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If she stays the same, and can do manure and urinate okay, I think you are making the right choice to just let her feed the calf and then cull her. Nice of the vet to talk to you over the phone. It saves him a trip, you an expensive farm call, and you will be more likely to think of this and use him because he is not out to soak you. There are a couple of vets here in this area and we don't use one because even though he has been here before, he insists on a farm call every time and it just costs too much. Good luck with her and I hope things just stay quiet and you can get her to the spring. Who knows, it might just shrink and retract and you'll never know she had it...
 

bigbluegrass

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I had the vet out today and figured I would update this. Several new bumps showed up, over the anus. The one on the right has almost doubled in size since the photo. The cow is still eating good and looks fine (except the large growths).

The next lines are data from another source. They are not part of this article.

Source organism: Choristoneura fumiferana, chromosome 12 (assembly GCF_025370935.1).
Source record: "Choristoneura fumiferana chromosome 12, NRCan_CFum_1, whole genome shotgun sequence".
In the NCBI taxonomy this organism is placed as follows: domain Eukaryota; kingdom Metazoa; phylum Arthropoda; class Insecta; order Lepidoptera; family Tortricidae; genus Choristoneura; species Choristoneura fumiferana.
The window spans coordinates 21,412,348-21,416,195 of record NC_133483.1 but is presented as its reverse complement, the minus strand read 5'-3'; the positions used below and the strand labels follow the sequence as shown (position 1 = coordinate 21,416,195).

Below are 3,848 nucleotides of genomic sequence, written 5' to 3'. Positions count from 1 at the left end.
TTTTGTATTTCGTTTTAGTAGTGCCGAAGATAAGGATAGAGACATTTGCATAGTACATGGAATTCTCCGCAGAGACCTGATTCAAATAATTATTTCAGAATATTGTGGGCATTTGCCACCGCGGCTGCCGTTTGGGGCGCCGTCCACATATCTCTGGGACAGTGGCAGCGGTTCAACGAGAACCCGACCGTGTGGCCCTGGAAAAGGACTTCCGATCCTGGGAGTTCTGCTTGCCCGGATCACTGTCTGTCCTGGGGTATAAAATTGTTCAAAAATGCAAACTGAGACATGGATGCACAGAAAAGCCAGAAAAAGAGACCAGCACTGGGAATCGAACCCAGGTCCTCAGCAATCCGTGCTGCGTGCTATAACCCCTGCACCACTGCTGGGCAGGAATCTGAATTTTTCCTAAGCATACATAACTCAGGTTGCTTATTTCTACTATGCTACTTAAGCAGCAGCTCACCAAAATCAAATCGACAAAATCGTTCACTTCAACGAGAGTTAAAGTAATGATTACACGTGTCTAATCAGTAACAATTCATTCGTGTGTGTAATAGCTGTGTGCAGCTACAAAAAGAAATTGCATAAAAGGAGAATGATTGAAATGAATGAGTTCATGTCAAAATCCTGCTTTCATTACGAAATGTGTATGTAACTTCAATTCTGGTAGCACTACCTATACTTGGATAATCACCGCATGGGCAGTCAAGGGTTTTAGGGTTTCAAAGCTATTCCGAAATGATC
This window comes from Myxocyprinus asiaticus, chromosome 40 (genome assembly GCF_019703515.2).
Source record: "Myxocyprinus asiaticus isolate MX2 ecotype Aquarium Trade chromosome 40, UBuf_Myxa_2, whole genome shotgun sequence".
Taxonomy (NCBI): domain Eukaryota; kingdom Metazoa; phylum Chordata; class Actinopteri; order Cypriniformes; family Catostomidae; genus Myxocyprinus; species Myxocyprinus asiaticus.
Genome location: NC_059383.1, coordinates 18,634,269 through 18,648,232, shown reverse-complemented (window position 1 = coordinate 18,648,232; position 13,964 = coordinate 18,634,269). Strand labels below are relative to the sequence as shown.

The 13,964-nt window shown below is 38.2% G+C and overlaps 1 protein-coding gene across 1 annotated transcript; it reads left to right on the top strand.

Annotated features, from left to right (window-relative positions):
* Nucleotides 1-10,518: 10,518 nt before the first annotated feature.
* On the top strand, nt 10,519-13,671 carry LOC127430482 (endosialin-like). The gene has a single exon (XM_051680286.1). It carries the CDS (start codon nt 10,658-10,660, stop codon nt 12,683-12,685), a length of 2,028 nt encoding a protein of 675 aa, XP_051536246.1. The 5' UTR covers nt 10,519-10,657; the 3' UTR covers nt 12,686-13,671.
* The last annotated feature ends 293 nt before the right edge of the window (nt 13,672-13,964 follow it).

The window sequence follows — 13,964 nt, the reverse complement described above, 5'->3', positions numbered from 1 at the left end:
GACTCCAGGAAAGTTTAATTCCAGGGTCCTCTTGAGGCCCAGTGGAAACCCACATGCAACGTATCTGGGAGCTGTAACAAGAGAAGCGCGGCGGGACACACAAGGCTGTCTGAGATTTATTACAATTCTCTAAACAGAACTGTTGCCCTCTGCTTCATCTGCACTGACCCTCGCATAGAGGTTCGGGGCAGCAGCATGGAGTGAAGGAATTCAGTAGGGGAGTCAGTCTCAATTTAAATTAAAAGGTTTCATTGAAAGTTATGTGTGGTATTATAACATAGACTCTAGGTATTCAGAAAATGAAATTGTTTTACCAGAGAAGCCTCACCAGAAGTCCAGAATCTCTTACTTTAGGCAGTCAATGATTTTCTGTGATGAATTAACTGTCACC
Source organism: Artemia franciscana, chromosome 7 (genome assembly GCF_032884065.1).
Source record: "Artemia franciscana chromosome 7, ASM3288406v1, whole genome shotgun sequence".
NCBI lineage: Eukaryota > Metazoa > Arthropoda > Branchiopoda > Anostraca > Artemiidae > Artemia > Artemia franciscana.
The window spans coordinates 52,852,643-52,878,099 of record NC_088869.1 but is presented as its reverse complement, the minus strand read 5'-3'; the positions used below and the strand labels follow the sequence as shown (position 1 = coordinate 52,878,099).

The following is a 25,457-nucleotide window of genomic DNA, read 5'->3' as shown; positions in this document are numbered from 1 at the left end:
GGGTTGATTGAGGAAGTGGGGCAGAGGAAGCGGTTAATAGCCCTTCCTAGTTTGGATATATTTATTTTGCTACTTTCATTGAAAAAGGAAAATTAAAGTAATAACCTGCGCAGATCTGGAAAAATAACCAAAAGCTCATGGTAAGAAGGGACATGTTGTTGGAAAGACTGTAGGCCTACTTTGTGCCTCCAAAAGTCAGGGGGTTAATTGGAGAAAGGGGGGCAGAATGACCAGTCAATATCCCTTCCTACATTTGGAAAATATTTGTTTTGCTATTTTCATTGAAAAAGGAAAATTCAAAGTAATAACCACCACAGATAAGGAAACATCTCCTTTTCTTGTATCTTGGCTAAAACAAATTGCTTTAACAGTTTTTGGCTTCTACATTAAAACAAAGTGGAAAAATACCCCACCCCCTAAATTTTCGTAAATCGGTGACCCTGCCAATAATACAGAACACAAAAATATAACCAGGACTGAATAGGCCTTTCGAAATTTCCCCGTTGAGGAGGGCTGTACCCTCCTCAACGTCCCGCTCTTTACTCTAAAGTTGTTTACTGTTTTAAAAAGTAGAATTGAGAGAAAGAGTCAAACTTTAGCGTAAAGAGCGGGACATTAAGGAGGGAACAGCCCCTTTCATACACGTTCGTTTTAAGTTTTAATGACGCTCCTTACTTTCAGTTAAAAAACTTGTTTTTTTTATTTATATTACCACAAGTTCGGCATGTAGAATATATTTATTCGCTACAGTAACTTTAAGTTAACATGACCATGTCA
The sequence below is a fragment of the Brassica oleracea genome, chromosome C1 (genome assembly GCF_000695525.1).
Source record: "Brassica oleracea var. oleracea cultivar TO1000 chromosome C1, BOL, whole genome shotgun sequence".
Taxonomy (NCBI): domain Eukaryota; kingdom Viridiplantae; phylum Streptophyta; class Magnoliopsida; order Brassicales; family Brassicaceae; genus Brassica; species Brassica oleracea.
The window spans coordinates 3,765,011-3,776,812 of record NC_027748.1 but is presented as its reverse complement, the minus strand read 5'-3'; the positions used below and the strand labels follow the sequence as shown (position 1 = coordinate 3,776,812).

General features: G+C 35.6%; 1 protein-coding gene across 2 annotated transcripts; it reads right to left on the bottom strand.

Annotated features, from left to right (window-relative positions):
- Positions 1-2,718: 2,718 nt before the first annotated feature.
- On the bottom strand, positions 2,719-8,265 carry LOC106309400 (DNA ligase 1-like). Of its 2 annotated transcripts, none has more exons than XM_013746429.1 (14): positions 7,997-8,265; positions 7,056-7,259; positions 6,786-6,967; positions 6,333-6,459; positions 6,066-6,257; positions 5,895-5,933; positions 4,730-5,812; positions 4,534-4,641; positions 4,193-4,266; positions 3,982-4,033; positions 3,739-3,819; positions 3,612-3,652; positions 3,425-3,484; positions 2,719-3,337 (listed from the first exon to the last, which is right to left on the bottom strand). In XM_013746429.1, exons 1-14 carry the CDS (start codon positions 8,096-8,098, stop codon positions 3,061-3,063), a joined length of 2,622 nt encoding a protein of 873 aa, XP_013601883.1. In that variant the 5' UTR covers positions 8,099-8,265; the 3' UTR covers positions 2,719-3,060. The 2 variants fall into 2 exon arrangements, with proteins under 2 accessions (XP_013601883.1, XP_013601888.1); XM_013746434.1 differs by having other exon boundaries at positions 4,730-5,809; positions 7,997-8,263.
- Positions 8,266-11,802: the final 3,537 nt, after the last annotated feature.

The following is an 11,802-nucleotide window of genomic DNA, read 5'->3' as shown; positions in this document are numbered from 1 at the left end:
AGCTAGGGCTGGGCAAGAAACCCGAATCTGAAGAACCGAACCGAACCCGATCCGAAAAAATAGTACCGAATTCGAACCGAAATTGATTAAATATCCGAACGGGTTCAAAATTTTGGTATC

The vet confirmed the cow is bred. The tumors are in locations that would make it near impossible to remove them without causing permanent damage to the rectum and/or anus. Pretty much inoperable. Vet said we could biopsy them and determine what kind, but it would not change his recommendation. Vet thought they felt like melanoma, but that surprised him since she is a black cow. Vet's recommendation is to let her live as long as she is not loosing weight or suffering and she can keep crapping. It would sure be nice to get one more calf from her, but I just don't see it happening.

I have a call into the butcher. We could use the beef.